So now that I’ve taken up the easy interpretation and declared it to be incorrect, the question comes back to me: What does Yeshua mean when he taught the people, saying “Blessed are the pure in heart, for they shall see God.” Once again with the definition of pure that states that the person who is ‘pure in heart’ is free from corrupt desire we find ourselves in familiar territory. Our ‘desires’ are the motivating factors behind our actions. This means that a person who is ‘pure in heart’, ends up being the person who undertakes the things that they do with proper motivation. As we discussed in What is Sin, part 3, it is this motivation which ends up being the measure by which our actions are judged (not by the world, but by the Father). When we take an action with the motivation to do the right thing, to help and serve those around us, it can be said that we ‘live in love’. This too, is an idea that we have discussed recently.
The parable of the Good Samaritan comes to mind, as we consider that he is an example of a person with proper motivation behind his actions. (I must acknowledge here that Yeshua never directly states that the Good Samaritan has good intentions, and actually doesn’t mention the man’s intentions at all. None-the-less, the fact that these motivations are important is clear, and since Yeshua also taught this fact, we can assume safely in my opinion that if he had been asked about the motivations behind the Good Samaritan’s actions, Yeshua would have declared that the Samaritan’s motivations were good, and even that he was ‘pure in heart’.) So we see in the Good Samaritan an example of a person who puts the needs of the victim ahead of his own needs. This indicates that he was being UNselfish. We have discussed the fact that when we put the needs of others ahead of our own needs, and act unselfishly, as the Good Samaritan did, then we are what Paul refers to as “spiritual man”.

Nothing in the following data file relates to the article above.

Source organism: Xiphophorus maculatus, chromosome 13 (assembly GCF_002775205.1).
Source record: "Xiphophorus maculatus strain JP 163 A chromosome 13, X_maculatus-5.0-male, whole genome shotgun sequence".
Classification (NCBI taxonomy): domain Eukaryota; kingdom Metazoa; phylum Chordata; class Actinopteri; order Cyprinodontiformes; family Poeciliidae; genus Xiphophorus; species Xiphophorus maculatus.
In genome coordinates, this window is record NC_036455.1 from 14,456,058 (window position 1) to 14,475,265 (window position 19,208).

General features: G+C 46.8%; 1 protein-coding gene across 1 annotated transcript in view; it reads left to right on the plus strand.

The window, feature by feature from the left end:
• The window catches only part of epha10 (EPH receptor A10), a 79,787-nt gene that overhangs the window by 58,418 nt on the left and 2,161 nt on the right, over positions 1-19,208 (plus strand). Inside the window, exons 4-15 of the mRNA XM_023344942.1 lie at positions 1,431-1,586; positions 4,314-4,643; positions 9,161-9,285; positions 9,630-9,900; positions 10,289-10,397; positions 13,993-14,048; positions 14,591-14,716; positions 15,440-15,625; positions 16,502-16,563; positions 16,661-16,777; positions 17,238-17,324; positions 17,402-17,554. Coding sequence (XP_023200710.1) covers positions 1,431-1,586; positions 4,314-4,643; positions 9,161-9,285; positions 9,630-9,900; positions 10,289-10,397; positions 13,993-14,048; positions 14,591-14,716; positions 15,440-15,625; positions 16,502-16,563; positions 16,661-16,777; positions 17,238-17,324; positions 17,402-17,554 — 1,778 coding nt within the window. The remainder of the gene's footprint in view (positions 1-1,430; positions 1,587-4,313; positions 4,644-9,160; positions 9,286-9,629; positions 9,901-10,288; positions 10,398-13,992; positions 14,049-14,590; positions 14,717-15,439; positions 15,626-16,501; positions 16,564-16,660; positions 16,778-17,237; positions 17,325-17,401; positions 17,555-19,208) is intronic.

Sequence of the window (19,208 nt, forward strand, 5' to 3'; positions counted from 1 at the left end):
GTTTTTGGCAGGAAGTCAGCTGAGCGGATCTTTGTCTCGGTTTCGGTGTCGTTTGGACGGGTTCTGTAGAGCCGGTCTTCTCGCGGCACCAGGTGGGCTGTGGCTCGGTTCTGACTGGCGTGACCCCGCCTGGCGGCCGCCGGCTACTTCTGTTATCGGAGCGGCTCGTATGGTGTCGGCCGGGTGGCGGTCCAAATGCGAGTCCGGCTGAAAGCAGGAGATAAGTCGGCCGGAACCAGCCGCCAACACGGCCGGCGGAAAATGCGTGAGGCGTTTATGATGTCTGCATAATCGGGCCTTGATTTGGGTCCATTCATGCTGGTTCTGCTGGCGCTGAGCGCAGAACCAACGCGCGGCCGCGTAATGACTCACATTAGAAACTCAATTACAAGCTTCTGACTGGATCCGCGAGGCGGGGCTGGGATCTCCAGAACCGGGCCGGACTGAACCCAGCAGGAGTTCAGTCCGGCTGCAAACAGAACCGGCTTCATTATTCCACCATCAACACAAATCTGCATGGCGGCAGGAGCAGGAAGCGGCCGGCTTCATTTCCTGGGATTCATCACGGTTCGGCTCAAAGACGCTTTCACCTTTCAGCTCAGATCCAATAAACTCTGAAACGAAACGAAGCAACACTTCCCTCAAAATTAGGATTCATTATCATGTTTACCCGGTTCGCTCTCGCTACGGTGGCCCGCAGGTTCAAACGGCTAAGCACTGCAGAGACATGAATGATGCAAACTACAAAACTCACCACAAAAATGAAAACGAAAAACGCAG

The apostle Paul also writes that we are the body of Christ, and that the spirit of Christ is in us. Christ, of course is the personification of love, and John sums up this line of thought best when he writes in his first letter that “Whoever lives in love lives in God, and God in him.” (NIV)
It’s worth noting here that these statements can lead us to a startling conclusion. The Good Samaritan, who was putting the needs of the victim ahead of his own needs, was bing a ‘spiritual man’. The term ‘spiritual man’ alludes to Paul’s statements that the Spirit of Christ (love) is in us, and when we exhibit love through our actions, (which includes doing the actions with proper motivation) we are living in love and God is in us.
I can well imagine that as he was lying on the road losing consciousness, the victim in the parable prayed “God help me ” As we have seen through our examination of the Good Samaritan, God did help the man. The Good Samaritan in this case, as the hand of God, helped the victim; bound his wounds and saw to his needs. While some may call this conclusion blasphemous, I believe that this was exactly what Yeshua was trying to teach us in this parable, as well as in the 6th Beatitude.
This brings us back to the translation of optanomai. Looking at the lexicon entry for this Greek word, we find that it is not very long, or detailed, and yet is full of possibilities. The two short lines tell us that optanomai can mean “1) to look at, behold” and “2) to allow one’s self to be seen, to appear”. If we look at the second definition, it sums up our discussion of the Good Samaritan very well, in addition to giving us a much better interpretation of this Beatitude in terms of our knowledge of happiness, and in the midst of our daily lives. Blessed are the ‘pure in heart’, [those acting with love and concern for others as their true motivation,] for they will be seen as a part of God.
Grace and peace to you all,